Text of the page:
The purpose of the surgery determines when the procedure should be performed. There may be little to no waiting time if the patient has a severe fracture or broken bones, in which case they might require emergency surgery. The surgeon may schedule the patient’s non-emergency elective surgery several days, weeks, or months in advance. During the appointment, ask the surgeon about the procedure’s timeline and the earliest possible date for scheduling.

During the procedure

A healthcare provider will take the patient’s vital signs and administer IV fluids or medicine if needed on the day of the procedure to help them get ready for the procedure.

Patient will have to change into a hospital gown that will be given for them after taking off all jewelry and clothes. After that, the patient will be taken to an operating room by the healthcare team so that the procedure can start.

An anesthesiologist will give the patient anesthetic in the operating room so they can sleep through the procedure and not experience any pain. The surgeon will start the process after they are asleep.

The surgical approach differs depending on the reason for the operation and what the surgeon performs. Utilizing surgical instruments, they will first make a tiny skin incision. In the case of typical orthopedic surgeries, they might have to do the following:

  • Use screws, pins, rods, or plates to fix a fracture to ensure proper bone healing.
  • To treat joint deterioration brought on by arthritis, replace a bone with a metal or plastic cover.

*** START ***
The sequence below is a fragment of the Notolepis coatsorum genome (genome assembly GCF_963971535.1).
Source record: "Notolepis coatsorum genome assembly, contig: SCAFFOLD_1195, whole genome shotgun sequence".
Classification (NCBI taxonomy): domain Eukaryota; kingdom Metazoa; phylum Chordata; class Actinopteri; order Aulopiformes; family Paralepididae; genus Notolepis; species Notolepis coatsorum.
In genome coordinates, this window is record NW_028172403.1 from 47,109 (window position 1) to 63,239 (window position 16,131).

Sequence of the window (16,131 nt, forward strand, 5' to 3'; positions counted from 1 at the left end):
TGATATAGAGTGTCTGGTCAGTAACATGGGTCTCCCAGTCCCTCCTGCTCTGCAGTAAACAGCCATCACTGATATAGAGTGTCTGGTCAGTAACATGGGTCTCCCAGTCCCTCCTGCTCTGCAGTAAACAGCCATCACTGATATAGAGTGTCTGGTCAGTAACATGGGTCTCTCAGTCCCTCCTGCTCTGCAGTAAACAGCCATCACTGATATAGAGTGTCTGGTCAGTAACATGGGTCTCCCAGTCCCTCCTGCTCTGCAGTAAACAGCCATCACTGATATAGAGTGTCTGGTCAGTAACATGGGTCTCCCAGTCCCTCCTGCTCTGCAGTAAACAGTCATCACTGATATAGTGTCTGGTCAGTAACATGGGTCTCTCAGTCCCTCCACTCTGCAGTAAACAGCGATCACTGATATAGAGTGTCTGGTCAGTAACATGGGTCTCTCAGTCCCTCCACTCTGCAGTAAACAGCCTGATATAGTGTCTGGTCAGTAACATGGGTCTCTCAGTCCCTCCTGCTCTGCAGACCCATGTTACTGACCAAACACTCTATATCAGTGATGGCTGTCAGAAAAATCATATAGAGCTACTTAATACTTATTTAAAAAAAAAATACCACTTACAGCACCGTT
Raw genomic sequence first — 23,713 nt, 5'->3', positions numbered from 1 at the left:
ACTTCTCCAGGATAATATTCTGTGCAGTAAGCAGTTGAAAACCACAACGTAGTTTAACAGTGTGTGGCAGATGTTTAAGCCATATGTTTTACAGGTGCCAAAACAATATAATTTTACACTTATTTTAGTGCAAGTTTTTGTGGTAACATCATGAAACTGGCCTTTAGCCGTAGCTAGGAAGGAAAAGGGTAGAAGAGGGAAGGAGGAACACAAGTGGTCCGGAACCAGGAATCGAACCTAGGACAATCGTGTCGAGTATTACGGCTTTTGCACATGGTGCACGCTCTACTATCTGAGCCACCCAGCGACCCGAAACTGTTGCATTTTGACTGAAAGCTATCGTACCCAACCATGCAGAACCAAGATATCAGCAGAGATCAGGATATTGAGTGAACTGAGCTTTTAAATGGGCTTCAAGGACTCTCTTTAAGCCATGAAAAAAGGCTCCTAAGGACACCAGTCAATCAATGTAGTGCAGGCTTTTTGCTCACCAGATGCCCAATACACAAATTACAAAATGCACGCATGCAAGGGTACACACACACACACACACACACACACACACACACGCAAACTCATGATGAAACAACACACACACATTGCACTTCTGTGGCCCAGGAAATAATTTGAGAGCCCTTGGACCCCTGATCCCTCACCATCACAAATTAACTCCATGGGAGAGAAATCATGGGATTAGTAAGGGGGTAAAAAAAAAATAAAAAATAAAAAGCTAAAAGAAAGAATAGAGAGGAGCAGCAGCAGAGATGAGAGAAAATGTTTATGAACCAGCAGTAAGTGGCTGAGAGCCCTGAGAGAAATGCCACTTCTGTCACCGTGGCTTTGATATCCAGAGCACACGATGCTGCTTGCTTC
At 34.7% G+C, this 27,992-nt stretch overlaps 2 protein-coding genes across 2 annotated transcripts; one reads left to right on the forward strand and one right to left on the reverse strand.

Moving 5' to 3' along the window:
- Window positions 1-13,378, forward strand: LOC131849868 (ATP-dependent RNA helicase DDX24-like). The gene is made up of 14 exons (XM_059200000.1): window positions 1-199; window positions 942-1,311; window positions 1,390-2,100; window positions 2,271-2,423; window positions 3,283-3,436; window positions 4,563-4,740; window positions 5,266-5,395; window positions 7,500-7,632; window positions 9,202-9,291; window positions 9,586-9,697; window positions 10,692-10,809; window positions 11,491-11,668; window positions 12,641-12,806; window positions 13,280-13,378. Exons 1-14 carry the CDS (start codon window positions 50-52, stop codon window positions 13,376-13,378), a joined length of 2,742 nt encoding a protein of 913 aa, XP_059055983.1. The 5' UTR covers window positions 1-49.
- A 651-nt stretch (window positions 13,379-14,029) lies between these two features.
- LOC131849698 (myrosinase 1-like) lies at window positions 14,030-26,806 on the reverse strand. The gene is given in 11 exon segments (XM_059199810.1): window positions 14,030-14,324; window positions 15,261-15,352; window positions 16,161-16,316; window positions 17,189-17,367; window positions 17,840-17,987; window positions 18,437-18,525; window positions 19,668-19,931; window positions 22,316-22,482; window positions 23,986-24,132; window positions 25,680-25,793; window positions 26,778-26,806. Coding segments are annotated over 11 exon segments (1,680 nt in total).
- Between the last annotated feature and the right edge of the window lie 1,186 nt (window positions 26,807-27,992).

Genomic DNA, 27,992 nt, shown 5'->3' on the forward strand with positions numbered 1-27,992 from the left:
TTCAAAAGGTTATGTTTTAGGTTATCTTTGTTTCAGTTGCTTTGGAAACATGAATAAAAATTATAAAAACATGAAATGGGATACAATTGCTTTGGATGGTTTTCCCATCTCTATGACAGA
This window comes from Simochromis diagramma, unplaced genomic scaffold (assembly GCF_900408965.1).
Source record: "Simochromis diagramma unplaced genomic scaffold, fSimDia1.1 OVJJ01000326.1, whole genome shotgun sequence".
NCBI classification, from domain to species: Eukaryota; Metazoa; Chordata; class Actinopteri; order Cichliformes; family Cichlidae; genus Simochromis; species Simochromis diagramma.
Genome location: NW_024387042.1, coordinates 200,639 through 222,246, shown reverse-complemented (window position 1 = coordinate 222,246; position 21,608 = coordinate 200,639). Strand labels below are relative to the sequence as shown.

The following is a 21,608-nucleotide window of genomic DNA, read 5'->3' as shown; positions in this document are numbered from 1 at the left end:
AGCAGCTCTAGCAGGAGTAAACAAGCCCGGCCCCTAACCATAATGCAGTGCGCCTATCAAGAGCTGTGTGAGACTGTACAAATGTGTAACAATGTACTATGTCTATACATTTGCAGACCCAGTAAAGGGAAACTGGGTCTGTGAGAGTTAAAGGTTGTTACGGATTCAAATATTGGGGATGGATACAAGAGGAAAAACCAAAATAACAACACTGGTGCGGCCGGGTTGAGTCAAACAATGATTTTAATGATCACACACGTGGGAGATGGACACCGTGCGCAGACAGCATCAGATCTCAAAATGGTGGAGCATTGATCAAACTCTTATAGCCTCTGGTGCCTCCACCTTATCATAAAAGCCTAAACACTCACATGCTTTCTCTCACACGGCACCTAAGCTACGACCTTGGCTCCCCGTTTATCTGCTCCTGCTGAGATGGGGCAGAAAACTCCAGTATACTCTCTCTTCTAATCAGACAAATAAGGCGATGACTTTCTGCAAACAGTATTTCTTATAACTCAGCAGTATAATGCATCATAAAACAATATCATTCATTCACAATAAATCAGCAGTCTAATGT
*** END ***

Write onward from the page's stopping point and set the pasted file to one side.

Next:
• Remove injured ligaments and replace them with donor tissue grafts or healthy tissue from another area of the body.

During the consultation, the surgeon will go over everything they intend to do during the procedure and how they intend to accomplish it.

After finishing the surgery, the surgeon will close any skin incisions they made and cover the surgical site with a bandage.

After the procedure

The patient will be placed in a recovery room by the healthcare team after the procedure until the effects of the anesthesia wear off. After spending a few hours in the recovery area, they will either leave the hospital or remain overnight for monitoring.

The patient will be discharged from the hospital with instructions on how to protect the surgical site and what activities are safe to perform.

After surgery, the patient will require a lot of rest. In the event that they are unable to resume their regular activities, they should make arrangements for friends or relatives to assist them.

Several days of rest may be required for the patient, depending on the type of surgery required, until their body recovers sufficiently. Speak with the surgeon about the routine tasks. Discuss the typical activities with the surgeon. The patient will be informed if they may proceed or when it’s safe for them to get back to their regular schedule.